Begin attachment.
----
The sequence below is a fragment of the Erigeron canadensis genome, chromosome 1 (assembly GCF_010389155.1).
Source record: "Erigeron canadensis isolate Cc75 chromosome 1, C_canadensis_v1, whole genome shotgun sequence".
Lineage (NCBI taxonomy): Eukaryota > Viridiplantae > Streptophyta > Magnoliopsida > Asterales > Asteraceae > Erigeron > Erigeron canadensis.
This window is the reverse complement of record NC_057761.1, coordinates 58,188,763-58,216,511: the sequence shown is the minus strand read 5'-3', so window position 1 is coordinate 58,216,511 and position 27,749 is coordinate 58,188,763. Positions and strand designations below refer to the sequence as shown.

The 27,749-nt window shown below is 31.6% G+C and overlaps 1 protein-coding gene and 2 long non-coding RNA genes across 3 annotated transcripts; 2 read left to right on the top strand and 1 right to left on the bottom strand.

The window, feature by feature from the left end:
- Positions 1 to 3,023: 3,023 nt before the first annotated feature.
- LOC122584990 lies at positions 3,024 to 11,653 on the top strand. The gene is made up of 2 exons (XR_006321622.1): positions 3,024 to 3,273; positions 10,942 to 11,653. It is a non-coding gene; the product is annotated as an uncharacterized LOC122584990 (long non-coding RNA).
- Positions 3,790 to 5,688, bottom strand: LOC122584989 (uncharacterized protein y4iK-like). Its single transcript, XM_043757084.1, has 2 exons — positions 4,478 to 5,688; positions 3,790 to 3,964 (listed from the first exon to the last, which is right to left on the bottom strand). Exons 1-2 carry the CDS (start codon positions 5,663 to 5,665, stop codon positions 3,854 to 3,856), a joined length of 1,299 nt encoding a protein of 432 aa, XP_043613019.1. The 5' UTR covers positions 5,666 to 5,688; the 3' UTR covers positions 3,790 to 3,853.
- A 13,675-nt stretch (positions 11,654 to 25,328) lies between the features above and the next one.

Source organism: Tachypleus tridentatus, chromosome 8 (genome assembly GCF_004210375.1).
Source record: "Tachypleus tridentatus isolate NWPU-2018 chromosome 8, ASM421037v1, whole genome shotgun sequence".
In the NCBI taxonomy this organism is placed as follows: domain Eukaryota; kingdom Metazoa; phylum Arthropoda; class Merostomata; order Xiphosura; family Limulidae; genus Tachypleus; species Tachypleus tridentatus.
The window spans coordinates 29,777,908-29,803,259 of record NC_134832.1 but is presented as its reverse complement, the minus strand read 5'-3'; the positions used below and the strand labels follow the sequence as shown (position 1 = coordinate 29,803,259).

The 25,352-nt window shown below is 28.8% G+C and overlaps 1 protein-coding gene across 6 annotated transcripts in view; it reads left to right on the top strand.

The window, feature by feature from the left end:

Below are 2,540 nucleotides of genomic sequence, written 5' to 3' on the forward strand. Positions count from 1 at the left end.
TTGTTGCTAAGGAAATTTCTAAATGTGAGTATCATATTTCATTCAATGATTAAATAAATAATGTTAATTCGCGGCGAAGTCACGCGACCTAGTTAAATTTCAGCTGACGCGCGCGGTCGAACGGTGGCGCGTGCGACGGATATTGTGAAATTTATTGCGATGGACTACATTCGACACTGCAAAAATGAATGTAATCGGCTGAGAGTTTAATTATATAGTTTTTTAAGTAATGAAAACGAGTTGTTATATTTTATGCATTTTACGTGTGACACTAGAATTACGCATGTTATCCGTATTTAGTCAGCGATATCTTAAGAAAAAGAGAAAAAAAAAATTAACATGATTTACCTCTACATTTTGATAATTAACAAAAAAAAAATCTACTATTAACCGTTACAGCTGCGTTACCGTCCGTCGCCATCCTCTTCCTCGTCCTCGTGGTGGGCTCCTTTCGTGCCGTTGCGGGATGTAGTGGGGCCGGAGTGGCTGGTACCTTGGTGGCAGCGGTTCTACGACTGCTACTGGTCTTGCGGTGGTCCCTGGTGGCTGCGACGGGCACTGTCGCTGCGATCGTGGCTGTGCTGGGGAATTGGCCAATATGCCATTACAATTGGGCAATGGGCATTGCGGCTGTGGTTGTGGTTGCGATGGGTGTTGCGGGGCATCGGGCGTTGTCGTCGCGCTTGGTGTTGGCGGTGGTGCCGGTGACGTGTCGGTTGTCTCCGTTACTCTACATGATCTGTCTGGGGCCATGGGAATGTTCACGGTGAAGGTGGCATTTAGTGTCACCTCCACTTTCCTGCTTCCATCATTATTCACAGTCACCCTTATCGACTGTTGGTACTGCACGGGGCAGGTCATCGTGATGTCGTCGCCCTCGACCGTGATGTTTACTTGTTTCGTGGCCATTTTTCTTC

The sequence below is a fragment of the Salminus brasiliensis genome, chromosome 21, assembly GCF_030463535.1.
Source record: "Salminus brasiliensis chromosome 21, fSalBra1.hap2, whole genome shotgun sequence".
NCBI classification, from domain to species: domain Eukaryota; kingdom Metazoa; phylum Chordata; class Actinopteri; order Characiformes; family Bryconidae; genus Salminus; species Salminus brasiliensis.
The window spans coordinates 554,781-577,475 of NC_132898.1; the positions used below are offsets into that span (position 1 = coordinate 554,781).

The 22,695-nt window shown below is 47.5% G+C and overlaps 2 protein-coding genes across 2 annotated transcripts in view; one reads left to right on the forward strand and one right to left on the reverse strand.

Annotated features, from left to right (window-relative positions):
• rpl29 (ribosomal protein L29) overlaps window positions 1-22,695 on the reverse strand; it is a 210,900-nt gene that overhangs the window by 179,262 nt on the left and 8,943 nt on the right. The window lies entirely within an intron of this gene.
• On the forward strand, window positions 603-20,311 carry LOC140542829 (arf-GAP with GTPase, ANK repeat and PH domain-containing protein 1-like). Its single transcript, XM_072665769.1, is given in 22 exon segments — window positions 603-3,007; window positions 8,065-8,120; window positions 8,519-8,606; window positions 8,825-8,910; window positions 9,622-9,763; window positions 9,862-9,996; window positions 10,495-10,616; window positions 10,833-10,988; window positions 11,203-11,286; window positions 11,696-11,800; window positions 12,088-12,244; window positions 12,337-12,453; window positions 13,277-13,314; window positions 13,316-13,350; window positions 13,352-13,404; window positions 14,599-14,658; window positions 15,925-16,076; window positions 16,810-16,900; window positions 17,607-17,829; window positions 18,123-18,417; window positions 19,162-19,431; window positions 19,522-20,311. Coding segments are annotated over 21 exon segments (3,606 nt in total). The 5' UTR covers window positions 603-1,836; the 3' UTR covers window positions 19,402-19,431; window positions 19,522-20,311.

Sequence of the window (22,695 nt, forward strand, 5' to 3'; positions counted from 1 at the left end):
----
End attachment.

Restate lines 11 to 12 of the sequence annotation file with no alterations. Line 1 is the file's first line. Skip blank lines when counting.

Source organism: Tachypleus tridentatus, chromosome 8 (genome assembly GCF_004210375.1).
Source record: "Tachypleus tridentatus isolate NWPU-2018 chromosome 8, ASM421037v1, whole genome shotgun sequence".